USDA says drought will raise food prices in 2013

Consumers should expect higher prices for milk, eggs and meat, analysts say.
By STEVE KARNOWSKI Modified: July 25, 2012 at 9:59 pm •  Published: July 26, 2012
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The drought gripping more than half the country is a major reason why consumers can expect to pay 3 percent to 4 percent more for groceries next year, the U.S. Department of Agriculture said Wednesday.

Milk, eggs, beef, poultry and pork prices will all be affected because the drought has pushed up prices for feed, and that will eventually translate into higher prices for steaks, hamburger, pork chops and chicken. The good news is that prices for fruits and vegetables, as well as processed foods, aren't affected as much by the drought.

Exactly how much more people might pay for a pound of hamburger, for example, isn't known because those prices are affected by lots of factors, including how much of the increase a given supermarket might pass along to the consumer. But beef prices as a whole are expected to see the biggest jump at 4 percent to 5 percent, according to the USDA.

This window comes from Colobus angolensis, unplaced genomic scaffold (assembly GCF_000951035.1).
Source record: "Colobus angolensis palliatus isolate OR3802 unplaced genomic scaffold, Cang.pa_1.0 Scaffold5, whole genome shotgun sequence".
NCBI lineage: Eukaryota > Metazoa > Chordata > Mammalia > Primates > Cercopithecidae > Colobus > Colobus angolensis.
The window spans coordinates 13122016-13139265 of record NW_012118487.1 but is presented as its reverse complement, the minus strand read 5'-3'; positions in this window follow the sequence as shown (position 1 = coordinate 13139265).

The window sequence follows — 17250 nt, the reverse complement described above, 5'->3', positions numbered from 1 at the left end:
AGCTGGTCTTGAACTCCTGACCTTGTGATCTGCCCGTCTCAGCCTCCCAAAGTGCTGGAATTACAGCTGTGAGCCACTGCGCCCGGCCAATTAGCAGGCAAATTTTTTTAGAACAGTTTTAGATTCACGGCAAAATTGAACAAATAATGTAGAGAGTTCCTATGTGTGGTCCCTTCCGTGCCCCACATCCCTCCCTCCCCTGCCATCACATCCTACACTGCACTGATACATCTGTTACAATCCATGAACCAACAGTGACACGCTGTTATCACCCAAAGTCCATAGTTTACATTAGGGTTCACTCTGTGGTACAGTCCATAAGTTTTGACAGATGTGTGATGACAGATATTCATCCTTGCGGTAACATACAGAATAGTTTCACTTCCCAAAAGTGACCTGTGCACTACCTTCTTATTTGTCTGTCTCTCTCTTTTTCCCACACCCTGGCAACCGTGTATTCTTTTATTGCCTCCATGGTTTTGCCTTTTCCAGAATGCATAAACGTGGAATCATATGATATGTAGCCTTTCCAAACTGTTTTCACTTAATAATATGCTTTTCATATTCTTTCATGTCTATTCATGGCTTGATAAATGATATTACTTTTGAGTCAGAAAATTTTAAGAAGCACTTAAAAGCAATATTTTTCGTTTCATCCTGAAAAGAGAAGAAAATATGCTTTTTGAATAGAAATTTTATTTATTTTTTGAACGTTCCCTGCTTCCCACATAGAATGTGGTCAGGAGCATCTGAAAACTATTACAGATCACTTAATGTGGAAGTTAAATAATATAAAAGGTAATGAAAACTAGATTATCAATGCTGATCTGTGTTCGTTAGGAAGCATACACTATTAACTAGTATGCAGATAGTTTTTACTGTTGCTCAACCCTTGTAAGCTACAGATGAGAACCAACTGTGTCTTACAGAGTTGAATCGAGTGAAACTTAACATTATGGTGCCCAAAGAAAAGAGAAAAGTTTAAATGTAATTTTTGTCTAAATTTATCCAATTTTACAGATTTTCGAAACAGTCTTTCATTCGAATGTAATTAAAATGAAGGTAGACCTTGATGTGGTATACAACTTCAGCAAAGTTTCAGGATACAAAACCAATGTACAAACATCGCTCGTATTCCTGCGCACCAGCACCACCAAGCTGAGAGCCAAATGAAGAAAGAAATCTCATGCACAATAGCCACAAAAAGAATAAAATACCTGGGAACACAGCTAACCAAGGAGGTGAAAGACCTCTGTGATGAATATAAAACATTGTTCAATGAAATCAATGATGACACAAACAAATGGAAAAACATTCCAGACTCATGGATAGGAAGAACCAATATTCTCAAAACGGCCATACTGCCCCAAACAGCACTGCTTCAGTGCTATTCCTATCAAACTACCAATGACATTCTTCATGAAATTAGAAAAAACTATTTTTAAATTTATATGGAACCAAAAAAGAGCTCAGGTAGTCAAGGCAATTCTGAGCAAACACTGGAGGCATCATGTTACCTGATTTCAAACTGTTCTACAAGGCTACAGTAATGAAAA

Dairy product prices are forecast to climb 3.5 percent to 4.5 percent; poultry and egg prices are projected to rise 3 percent to 4 percent; and pork prices are expected to rise 2.5 percent to 3.5 percent in 2013, the agency said.

“In 2013 as a result of this drought we are looking at above-normal food price inflation. … Consumers are certainly going to feel it,” USDA economist Richard Volpe said.

Normal grocery price inflation is about 2.8 percent a year, Volpe said, so even a 3 percent increase is slightly higher than usual.

The new forecasts are the agency's first food price projections to factor in the drought, though experts have been warning for a few weeks that prices will rise. As fields dry out and crops wither across much of the country's midsection, prices for corn, soybeans and other commodities have soared in anticipation of tight supplies. That means farmers and ranchers will have to pay more to feed their livestock. Food prices typically climb about 1 percent for every 50 percent increase in average corn prices, according to agricultural economists.